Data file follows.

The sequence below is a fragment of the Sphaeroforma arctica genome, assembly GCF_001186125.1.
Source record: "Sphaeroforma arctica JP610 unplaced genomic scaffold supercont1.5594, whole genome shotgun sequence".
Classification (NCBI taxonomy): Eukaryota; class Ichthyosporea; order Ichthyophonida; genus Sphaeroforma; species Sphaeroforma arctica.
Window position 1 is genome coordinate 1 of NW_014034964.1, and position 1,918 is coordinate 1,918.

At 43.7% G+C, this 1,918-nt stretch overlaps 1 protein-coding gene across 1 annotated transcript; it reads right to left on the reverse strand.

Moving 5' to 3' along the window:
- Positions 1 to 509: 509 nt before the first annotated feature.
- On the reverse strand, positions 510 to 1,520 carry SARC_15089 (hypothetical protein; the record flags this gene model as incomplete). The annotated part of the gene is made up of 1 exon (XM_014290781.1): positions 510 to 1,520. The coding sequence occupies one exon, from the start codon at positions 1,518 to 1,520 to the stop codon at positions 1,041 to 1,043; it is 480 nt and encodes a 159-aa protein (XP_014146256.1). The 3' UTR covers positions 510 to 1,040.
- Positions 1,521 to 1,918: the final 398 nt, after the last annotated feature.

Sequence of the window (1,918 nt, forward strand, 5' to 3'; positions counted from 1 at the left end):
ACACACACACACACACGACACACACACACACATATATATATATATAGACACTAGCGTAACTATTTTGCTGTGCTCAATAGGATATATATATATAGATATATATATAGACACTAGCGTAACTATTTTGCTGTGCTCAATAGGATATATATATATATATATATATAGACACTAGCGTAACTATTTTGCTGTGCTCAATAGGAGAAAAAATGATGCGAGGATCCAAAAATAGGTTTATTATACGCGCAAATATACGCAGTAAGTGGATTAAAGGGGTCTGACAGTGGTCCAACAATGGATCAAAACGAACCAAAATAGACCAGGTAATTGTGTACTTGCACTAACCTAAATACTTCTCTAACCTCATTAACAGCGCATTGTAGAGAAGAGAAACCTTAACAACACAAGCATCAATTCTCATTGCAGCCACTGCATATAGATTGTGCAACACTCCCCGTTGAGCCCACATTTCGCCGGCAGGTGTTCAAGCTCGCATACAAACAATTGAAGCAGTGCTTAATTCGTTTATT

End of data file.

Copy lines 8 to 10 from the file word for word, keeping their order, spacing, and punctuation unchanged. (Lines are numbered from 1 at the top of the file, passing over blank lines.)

- On the reverse strand, positions 510 to 1,520 carry SARC_15089 (hypothetical protein; the record flags this gene model as incomplete). The annotated part of the gene is made up of 1 exon (XM_014290781.1): positions 510 to 1,520. The coding sequence occupies one exon, from the start codon at positions 1,518 to 1,520 to the stop codon at positions 1,041 to 1,043; it is 480 nt and encodes a 159-aa protein (XP_014146256.1). The 3' UTR covers positions 510 to 1,040.
- Positions 1,521 to 1,918: the final 398 nt, after the last annotated feature.

Sequence of the window (1,918 nt, forward strand, 5' to 3'; positions counted from 1 at the left end):